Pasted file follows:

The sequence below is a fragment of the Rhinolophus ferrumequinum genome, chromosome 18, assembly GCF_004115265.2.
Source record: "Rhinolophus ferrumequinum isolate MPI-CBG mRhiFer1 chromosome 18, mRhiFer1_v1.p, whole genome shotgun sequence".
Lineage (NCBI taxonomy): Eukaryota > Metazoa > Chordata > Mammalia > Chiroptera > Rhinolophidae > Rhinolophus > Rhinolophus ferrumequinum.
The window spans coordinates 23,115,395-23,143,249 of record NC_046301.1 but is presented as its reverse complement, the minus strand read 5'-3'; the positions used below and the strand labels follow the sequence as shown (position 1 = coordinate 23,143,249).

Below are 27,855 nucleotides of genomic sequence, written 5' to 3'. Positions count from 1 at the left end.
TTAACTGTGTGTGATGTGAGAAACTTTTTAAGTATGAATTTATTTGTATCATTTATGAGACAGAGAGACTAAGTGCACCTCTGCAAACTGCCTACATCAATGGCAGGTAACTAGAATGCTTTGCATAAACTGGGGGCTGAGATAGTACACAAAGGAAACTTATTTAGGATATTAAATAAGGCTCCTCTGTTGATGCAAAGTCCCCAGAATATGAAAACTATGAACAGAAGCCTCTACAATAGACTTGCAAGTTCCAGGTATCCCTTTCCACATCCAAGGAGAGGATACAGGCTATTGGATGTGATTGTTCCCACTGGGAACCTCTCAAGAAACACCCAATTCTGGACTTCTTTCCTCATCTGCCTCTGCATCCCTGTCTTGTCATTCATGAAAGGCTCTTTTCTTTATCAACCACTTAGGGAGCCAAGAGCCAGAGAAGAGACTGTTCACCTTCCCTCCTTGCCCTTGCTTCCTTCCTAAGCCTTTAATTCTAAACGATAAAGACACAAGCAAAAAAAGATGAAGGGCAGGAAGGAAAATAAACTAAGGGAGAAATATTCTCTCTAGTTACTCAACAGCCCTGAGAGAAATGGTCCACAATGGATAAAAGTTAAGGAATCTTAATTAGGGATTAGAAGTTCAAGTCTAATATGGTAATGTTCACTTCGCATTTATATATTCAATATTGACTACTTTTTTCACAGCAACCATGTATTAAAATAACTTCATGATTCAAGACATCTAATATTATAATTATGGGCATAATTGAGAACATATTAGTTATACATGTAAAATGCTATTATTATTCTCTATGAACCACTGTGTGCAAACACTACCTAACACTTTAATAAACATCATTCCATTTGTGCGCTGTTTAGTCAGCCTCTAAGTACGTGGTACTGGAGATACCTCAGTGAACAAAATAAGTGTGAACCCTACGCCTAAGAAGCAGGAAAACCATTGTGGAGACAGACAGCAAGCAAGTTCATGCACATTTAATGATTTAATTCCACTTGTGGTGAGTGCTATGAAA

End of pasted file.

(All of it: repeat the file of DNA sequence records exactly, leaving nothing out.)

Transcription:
The sequence below is a fragment of the Rhinolophus ferrumequinum genome, chromosome 18, assembly GCF_004115265.2.
Source record: "Rhinolophus ferrumequinum isolate MPI-CBG mRhiFer1 chromosome 18, mRhiFer1_v1.p, whole genome shotgun sequence".
Lineage (NCBI taxonomy): Eukaryota > Metazoa > Chordata > Mammalia > Chiroptera > Rhinolophidae > Rhinolophus > Rhinolophus ferrumequinum.
The window spans coordinates 23,115,395-23,143,249 of record NC_046301.1 but is presented as its reverse complement, the minus strand read 5'-3'; the positions used below and the strand labels follow the sequence as shown (position 1 = coordinate 23,143,249).

Below are 27,855 nucleotides of genomic sequence, written 5' to 3'. Positions count from 1 at the left end.
TTAACTGTGTGTGATGTGAGAAACTTTTTAAGTATGAATTTATTTGTATCATTTATGAGACAGAGAGACTAAGTGCACCTCTGCAAACTGCCTACATCAATGGCAGGTAACTAGAATGCTTTGCATAAACTGGGGGCTGAGATAGTACACAAAGGAAACTTATTTAGGATATTAAATAAGGCTCCTCTGTTGATGCAAAGTCCCCAGAATATGAAAACTATGAACAGAAGCCTCTACAATAGACTTGCAAGTTCCAGGTATCCCTTTCCACATCCAAGGAGAGGATACAGGCTATTGGATGTGATTGTTCCCACTGGGAACCTCTCAAGAAACACCCAATTCTGGACTTCTTTCCTCATCTGCCTCTGCATCCCTGTCTTGTCATTCATGAAAGGCTCTTTTCTTTATCAACCACTTAGGGAGCCAAGAGCCAGAGAAGAGACTGTTCACCTTCCCTCCTTGCCCTTGCTTCCTTCCTAAGCCTTTAATTCTAAACGATAAAGACACAAGCAAAAAAAGATGAAGGGCAGGAAGGAAAATAAACTAAGGGAGAAATATTCTCTCTAGTTACTCAACAGCCCTGAGAGAAATGGTCCACAATGGATAAAAGTTAAGGAATCTTAATTAGGGATTAGAAGTTCAAGTCTAATATGGTAATGTTCACTTCGCATTTATATATTCAATATTGACTACTTTTTTCACAGCAACCATGTATTAAAATAACTTCATGATTCAAGACATCTAATATTATAATTATGGGCATAATTGAGAACATATTAGTTATACATGTAAAATGCTATTATTATTCTCTATGAACCACTGTGTGCAAACACTACCTAACACTTTAATAAACATCATTCCATTTGTGCGCTGTTTAGTCAGCCTCTAAGTACGTGGTACTGGAGATACCTCAGTGAACAAAATAAGTGTGAACCCTACGCCTAAGAAGCAGGAAAACCATTGTGGAGACAGACAGCAAGCAAGTTCATGCACATTTAATGATTTAATTCCACTTGTGGTGAGTGCTATGAAA